When Kari Sigerson decided it was time to throw her hat back in the ring after years of consulting and ghost-designing shoes for other labels, she knew precisely whom to turn to: a former colleague she had taken under her wing early on, Eliza Axelson-Chidsey.
“Eliza worked with Miranda [Morrison] and me at Sigerson Morrison all those years ago,” said Sigerson one recent rainy afternoon in Soho at interiors emporium BDDW, where the duo’s debut collection for spring ’16 was presented. “We are the alumnae, after all.”
Hence, they formed Alumnae, their newest endeavor of sophisticated Italian-made sandals, slides and minimalist loafers, most ringing in at $400 to $800, or, as Sigerson put it, “just below super-duper high luxury, but still incredible quality. We are that sweet spot.” Axelson-Chidsey noted that the name also has another meaning. “It’s about heritage. It speaks to the years of experience we have working together and with different craftspeople who have made shoes for a really long time.”
Sigerson is making her return several years after an acrimonious breakup with Marc Fisher Footwear, which purchased Sigerson Morrison in 2006. (The founders left in 2011.) “I’ve been thinking about all of these shoes for a long time that haven’t had a place,” she said.
There was also a certain aesthetic that both designers felt was missing from the market. “We looked around and thought there was an opportunity to do something really clean, pared-back and thoughtful,” said Sigerson. “But still feminine,” added Axelson-Chidsey. Beyond a working familiarity, the two women share a roster of factory contacts and production know-how that have enabled them to bring a designer hand to the high-contemporary label.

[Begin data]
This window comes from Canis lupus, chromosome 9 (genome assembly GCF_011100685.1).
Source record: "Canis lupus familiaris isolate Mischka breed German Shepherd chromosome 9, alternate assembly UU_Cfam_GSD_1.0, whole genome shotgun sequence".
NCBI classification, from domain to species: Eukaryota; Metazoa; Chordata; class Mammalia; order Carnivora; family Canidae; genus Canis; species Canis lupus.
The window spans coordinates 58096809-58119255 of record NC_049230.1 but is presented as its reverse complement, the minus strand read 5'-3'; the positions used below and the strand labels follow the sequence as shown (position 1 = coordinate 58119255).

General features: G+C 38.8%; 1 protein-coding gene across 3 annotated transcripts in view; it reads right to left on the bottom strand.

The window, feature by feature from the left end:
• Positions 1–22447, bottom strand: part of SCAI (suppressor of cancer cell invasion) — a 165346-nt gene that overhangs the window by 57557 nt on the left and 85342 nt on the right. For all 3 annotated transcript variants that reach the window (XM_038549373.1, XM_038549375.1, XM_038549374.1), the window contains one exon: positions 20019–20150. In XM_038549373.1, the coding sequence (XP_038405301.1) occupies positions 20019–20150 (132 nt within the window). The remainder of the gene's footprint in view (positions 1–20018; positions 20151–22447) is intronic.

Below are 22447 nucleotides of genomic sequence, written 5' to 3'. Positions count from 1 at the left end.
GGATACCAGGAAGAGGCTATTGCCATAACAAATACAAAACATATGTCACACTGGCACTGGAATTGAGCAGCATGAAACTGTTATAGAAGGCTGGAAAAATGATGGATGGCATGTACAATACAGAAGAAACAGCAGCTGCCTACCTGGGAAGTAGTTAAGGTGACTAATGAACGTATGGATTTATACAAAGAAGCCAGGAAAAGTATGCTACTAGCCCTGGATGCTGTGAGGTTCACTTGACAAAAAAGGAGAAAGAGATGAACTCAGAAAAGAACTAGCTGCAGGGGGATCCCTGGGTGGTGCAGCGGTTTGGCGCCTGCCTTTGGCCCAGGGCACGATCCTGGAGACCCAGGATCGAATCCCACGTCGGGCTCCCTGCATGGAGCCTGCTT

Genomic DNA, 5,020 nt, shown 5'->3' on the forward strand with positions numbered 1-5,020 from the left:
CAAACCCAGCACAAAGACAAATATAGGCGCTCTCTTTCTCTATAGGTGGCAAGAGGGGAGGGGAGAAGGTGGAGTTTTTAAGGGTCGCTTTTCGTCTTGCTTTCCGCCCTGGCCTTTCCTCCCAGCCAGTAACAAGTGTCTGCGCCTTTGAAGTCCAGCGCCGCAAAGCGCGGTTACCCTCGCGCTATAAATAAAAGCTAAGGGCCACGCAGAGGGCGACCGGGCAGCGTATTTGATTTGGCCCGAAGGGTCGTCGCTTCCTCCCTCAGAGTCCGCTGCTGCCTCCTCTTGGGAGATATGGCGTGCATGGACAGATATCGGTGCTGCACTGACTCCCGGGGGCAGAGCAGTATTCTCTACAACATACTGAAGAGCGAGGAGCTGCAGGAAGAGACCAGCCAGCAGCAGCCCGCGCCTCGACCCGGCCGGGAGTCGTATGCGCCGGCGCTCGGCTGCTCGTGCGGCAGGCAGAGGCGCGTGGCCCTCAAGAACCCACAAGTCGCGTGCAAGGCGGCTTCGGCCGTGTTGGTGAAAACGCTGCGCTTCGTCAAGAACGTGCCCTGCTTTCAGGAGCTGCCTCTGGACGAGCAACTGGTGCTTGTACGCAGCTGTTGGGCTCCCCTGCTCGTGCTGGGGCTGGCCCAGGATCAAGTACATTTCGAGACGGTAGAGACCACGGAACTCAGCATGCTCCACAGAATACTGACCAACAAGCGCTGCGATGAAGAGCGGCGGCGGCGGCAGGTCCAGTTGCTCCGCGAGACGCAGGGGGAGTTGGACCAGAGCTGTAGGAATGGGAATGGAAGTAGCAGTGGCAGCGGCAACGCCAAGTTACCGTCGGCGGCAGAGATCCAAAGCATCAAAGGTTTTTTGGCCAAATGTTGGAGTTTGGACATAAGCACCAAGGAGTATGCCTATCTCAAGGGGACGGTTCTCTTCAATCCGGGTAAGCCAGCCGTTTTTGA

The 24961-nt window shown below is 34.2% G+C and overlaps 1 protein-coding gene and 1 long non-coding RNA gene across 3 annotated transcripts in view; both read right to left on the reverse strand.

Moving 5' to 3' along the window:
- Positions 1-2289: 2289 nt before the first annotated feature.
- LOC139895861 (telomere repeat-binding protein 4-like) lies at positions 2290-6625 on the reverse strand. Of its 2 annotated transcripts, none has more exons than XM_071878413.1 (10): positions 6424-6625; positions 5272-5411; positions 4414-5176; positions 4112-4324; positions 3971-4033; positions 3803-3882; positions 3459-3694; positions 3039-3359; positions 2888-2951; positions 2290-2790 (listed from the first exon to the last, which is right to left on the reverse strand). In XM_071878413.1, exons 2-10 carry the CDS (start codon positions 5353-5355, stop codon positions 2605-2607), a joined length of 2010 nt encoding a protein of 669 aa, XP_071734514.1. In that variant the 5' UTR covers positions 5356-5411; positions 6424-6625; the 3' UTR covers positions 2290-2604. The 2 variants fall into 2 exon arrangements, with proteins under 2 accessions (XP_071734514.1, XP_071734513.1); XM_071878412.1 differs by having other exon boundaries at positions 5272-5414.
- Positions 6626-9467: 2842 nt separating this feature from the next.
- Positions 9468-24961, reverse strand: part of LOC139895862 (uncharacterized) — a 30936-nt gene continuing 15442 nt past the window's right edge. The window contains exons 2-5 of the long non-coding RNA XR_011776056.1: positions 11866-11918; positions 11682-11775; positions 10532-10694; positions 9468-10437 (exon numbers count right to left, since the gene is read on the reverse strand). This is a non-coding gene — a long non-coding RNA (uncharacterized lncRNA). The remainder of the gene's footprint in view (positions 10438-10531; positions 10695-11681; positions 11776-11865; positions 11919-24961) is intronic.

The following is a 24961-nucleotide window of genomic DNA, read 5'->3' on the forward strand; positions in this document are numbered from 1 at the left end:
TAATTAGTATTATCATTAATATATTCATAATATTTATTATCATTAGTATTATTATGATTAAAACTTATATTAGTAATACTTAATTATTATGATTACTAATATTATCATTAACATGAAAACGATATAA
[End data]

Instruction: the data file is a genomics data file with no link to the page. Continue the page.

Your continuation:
The women’s brand launched for spring ’16 with notoriously picky showroom The News and quickly secured retailer The Apartment in New York and Los Angeles, along with its online offshoot, TheLine.com, plus a selection of specialty boutiques. For the New York-based duo, who act as co-designers, this is exactly the audience they had hoped would respond to their work. “Out of the blue, we had some stores in Japan rush to order it, which is very flattering since they are so specific and discerning,” said Sigerson.
Upon examining the collection, it’s not hard to see why reactions have been favorable right out of the gate. The all-flats lineup of 30 styles features flattering asymmetrical strapping, glossy leather turban twists and finely woven uppers. Loafers come pre-broken in, with collapsible step-on heel backs, while a high-vamp round-toe mule is their version of a ballerina.
Most styles slide on easily or have cleverly disguised fastenings, while supple suede soles finish each shoe for a wafer-thin profile. “I don’t think we’ll ever do high heels, but never say never,” Sigerson added. “It’s more about wearable, easy, smart shoes that every woman should have and wants to have.”